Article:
by Shari Finnell
In this age of technology, cheating has never been easier.
No, I’m not talking about cheating on your better half. That’s an entirely different story that – as we would say here at Slingshot – doesn’t fit into our RELEVANCY standards for this particular blog.
OK. Back to this cheating thing. Here are the scenarios I’m talking about:
- Navigating the internet.
- Finding an incredibly well-written blog post that’s really, really similar to the assignment/blog/presentation you’re working on.
- Coming across a section of that story that says exactly what you would say … and pretty much the way you would say it.
- Copying and pasting said section into your story, changing a few words, and moving on because you just saved yourself about 45 minutes of work … and, besides, who’s looking?
It’s considered “cut-and-paste” plagiarism or duplicate content — stuff that could potentially cause your site to be penalized by search engines. If you have multiple people regularly populating your site with fresh relevant content — which you should — it makes sense to review your policy on this practice, if you already haven’t.
Apparently, this type of plagiarism is not only rampant; it appears many people are becoming immune to the illegitimacy of the practice.
In a study by the Donald McCabe Center for Academic Integrity, a majority of students (68 percent) didn’t think it was a serious issue. Education Week revealed 66 percent of college students admitted to plagiarizing by pulling content from the Internet.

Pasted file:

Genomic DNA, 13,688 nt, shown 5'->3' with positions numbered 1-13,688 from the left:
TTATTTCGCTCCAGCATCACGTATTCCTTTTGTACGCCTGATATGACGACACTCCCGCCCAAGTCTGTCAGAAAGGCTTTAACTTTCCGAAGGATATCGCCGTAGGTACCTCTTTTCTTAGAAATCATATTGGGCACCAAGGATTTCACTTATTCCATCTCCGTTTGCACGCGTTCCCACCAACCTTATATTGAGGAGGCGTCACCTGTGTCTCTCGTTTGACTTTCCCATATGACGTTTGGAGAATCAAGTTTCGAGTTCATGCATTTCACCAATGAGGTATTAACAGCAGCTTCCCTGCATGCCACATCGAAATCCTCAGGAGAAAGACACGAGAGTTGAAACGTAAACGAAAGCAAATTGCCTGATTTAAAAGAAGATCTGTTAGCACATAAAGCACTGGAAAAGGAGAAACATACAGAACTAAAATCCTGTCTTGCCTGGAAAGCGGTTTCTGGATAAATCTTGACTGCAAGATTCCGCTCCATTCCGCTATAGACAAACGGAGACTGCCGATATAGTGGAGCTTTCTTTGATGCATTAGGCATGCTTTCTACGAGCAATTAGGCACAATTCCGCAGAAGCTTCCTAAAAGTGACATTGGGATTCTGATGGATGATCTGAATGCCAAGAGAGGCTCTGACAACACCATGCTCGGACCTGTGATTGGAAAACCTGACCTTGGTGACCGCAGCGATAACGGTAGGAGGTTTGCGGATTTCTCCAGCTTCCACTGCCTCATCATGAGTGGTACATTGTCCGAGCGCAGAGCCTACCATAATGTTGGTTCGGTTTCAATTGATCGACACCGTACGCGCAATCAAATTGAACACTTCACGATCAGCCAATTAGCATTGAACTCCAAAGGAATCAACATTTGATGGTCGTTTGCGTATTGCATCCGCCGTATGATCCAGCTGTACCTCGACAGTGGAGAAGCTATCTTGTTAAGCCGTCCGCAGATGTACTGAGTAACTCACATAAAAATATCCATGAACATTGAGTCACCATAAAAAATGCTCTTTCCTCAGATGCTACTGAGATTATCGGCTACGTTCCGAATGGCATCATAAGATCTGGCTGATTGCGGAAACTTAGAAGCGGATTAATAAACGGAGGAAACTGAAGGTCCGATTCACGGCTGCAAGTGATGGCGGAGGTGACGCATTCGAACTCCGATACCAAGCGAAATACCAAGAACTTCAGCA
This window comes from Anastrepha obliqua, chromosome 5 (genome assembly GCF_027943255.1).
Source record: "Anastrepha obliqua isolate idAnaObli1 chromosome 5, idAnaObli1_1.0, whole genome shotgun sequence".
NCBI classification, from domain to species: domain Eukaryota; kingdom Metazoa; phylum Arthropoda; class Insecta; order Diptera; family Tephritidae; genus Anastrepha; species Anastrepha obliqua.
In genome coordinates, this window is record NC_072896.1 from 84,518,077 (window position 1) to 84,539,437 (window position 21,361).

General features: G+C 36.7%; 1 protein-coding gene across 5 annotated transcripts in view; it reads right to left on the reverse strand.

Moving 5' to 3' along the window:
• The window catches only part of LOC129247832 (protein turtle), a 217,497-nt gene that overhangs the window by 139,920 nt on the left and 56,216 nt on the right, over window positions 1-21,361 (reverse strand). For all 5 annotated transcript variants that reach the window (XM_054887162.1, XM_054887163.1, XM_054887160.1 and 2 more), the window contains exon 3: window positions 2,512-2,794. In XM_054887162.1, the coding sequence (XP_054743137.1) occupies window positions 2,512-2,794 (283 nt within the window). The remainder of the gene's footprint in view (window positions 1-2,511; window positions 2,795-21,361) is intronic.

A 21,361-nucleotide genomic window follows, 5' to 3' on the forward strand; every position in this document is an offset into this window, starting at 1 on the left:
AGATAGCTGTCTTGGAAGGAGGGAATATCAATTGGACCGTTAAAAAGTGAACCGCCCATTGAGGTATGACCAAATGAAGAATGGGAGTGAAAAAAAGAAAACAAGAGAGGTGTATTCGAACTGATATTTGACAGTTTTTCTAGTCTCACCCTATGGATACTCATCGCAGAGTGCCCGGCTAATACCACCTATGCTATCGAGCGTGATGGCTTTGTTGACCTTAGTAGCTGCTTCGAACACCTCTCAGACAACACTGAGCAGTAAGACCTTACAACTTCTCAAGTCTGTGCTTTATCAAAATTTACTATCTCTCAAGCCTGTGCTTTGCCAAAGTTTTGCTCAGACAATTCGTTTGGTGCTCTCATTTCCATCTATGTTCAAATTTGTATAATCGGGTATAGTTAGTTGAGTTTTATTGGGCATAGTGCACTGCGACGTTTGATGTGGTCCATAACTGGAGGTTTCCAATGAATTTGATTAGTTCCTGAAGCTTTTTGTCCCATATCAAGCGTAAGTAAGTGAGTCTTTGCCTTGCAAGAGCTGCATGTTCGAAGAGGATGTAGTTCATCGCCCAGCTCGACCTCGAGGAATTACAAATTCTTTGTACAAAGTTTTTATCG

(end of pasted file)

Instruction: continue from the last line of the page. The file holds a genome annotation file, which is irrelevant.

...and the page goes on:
And according to the U.S. News and World Report, 80 percent of so-called “high-achieving” high school students admitted to cheating in a survey, while 51 percent of high school students didn’t think there was anything wrong with it. A vast majority — a whopping 95 percent — said they had not been caught. College students didn’t fare any better in their attitudes: Nearly 85 percent said it was necessary to get ahead.
With these many incidences, it isn’t a stretch to assume that an employee (or you) could be taking a shortcut every once in a while when producing content for your site. It’s also possible that you’re not guilty of plagiarism, but have very similar content on different pages of your site – which is all the same in the eyes of search engine bots. Duplicate content serves no purpose … it will do nothing to assist in your efforts to boost your SEO ranking.
In more egregious cases — let’s say you pulled 10 percent of a Wikipedia entry to craft your content—your site actually could catch Google’s attention and be penalized as a result.
To ensure your company’s practices against plagiarism is intact, take the following steps.
- Review Google’s directive on duplicate content, and at the same time, take steps to protect your hard-earned original content from being used on a competing site.
- Make sure you properly credit any source you use.
- Avoid quoting verbatim sections of copy from your source — even if you properly quote the source. When you’re conveying instructions from a source, make sure you rephrase the copy so that it is not duplicate content. Better yet, just insert a hyperlink connecting to the instructions on the source’s website.
- Take the time to have an original thought or point of view. When you rush through the process of developing content against an unreasonable deadline (i.e. you give yourself an hour to complete a blog), you run the risk of taking plagiaristic shortcuts.
- Use CopyScape. To make sure your content isn’t subject to a duplication penalty and is seen as authoritative by bots, run sections of your content through CopyScape – an Internet plagiarism detector. If it comes up as duplicate, reassess your content and your practices.